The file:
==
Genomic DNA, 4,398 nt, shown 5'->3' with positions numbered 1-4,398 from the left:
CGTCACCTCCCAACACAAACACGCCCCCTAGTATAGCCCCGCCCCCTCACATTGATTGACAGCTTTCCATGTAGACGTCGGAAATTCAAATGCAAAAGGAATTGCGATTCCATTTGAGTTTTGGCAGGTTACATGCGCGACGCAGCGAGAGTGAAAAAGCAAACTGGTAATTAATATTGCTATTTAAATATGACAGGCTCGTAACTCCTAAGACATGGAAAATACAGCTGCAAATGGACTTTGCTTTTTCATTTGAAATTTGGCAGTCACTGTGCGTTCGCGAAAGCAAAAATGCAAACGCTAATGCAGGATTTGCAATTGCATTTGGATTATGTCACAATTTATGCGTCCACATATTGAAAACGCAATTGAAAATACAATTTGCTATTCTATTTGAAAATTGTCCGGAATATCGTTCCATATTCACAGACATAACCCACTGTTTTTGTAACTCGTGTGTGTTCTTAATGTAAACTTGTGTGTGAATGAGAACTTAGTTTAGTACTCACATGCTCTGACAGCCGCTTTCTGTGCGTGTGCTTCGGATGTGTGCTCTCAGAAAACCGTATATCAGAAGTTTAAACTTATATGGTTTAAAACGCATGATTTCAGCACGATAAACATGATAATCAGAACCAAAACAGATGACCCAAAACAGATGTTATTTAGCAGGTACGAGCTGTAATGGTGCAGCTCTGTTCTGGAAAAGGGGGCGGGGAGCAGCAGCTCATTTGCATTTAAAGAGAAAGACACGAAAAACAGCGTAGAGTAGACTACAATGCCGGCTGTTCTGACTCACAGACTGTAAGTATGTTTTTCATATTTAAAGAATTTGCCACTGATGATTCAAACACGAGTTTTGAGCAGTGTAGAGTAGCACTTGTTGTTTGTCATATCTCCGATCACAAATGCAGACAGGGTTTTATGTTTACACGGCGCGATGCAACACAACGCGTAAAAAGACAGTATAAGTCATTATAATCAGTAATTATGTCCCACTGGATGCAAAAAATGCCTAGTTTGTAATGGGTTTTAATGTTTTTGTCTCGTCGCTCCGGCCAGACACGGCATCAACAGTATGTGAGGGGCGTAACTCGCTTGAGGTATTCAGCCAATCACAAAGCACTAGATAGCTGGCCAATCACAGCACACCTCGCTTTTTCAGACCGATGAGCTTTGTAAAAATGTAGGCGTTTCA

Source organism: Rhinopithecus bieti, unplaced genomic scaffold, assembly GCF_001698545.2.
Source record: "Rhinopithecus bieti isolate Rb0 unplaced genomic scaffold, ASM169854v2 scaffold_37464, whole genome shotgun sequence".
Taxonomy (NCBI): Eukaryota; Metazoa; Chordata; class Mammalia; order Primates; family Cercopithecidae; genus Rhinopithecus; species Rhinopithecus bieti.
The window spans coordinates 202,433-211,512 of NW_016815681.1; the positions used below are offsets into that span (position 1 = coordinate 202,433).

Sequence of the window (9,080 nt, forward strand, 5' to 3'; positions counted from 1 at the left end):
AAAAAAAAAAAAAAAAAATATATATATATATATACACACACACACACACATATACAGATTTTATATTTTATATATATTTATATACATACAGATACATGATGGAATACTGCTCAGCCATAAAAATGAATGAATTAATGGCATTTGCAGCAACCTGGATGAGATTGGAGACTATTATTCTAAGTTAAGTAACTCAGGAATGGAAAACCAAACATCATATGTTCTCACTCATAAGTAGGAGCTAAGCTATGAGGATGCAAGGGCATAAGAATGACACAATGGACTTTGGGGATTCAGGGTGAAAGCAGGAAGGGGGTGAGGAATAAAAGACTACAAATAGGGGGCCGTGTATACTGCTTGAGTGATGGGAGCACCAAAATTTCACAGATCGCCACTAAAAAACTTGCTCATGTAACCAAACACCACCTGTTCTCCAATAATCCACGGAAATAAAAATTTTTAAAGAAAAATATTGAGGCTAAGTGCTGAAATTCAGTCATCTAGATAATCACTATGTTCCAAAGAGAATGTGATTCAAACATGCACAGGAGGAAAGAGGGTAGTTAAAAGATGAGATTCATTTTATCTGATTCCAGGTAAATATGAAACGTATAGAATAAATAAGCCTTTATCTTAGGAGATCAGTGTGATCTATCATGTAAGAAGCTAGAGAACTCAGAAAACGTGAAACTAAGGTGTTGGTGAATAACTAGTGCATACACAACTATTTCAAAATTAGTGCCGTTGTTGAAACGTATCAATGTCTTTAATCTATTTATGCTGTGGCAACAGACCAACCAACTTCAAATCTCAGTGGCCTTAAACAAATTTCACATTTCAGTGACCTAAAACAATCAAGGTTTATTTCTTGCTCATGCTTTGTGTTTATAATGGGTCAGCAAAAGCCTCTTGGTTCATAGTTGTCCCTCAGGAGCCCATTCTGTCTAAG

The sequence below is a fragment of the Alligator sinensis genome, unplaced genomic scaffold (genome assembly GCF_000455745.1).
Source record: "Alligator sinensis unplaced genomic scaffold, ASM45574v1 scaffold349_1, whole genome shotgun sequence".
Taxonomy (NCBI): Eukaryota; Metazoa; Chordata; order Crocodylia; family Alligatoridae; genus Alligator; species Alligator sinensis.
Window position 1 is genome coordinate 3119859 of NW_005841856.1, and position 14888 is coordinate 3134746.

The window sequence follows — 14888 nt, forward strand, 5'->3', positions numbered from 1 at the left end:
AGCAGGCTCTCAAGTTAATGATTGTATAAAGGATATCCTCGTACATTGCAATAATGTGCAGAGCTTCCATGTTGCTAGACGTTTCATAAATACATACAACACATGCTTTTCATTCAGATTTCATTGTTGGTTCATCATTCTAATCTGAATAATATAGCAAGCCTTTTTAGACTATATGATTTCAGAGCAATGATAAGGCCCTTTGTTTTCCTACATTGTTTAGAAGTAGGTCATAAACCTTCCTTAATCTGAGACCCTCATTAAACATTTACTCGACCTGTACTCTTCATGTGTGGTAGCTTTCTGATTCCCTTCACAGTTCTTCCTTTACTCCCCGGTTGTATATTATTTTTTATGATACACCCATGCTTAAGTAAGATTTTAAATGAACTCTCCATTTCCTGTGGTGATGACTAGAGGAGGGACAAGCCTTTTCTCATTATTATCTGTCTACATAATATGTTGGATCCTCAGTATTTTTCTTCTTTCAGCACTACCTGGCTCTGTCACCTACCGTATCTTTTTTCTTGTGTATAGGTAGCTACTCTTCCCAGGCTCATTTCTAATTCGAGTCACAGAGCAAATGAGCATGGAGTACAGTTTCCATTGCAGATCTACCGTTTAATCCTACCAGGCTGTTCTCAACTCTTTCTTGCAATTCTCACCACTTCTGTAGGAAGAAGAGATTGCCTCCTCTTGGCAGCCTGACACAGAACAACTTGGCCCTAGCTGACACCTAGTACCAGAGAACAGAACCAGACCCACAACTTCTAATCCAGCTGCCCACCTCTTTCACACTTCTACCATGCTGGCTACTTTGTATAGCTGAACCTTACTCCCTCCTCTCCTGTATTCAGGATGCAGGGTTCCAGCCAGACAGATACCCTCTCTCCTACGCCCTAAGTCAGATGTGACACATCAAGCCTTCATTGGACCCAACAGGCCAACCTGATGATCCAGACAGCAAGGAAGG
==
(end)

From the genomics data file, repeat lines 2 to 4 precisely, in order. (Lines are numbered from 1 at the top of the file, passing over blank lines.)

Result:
CGTCACCTCCCAACACAAACACGCCCCCTAGTATAGCCCCGCCCCCTCACATTGATTGACAGCTTTCCATGTAGACGTCGGAAATTCAAATGCAAAAGGAATTGCGATTCCATTTGAGTTTTGGCAGGTTACATGCGCGACGCAGCGAGAGTGAAAAAGCAAACTGGTAATTAATATTGCTATTTAAATATGACAGGCTCGTAACTCCTAAGACATGGAAAATACAGCTGCAAATGGACTTTGCTTTTTCATTTGAAATTTGGCAGTCACTGTGCGTTCGCGAAAGCAAAAATGCAAACGCTAATGCAGGATTTGCAATTGCATTTGGATTATGTCACAATTTATGCGTCCACATATTGAAAACGCAATTGAAAATACAATTTGCTATTCTATTTGAAAATTGTCCGGAATATCGTTCCATATTCACAGACATAACCCACTGTTTTTGTAACTCGTGTGTGTTCTTAATGTAAACTTGTGTGTGAATGAGAACTTAGTTTAGTACTCACATGCTCTGACAGCCGCTTTCTGTGCGTGTGCTTCGGATGTGTGCTCTCAGAAAACCGTATATCAGAAGTTTAAACTTATATGGTTTAAAACGCATGATTTCAGCACGATAAACATGATAATCAGAACCAAAACAGATGACCCAAAACAGATGTTATTTAGCAGGTACGAGCTGTAATGGTGCAGCTCTGTTCTGGAAAAGGGGGCGGGGAGCAGCAGCTCATTTGCATTTAAAGAGAAAGACACGAAAAACAGCGTAGAGTAGACTACAATGCCGGCTGTTCTGACTCACAGACTGTAAGTATGTTTTTCATATTTAAAGAATTTGCCACTGATGATTCAAACACGAGTTTTGAGCAGTGTAGAGTAGCACTTGTTGTTTGTCATATCTCCGATCACAAATGCAGACAGGGTTTTATGTTTACACGGCGCGATGCAACACAACGCGTAAAAAGACAGTATAAGTCATTATAATCAGTAATTATGTCCCACTGGATGCAAAAAATGCCTAGTTTGTAATGGGTTTTAATGTTTTTGTCTCGTCGCTCCGGCCAGACACGGCATCAACAGTATGTGAGGGGCGTAACTCGCTTGAGGTATTCAGCCAATCACAAAGCACTAGATAGCTGGCCAATCACAGCACACCTCGCTTTTTCAGACCGATGAGCTTTGTAAAAATGTAGGCGTTTCA

Source organism: Rhinopithecus bieti, unplaced genomic scaffold, assembly GCF_001698545.2.
Source record: "Rhinopithecus bieti isolate Rb0 unplaced genomic scaffold, ASM169854v2 scaffold_37464, whole genome shotgun sequence".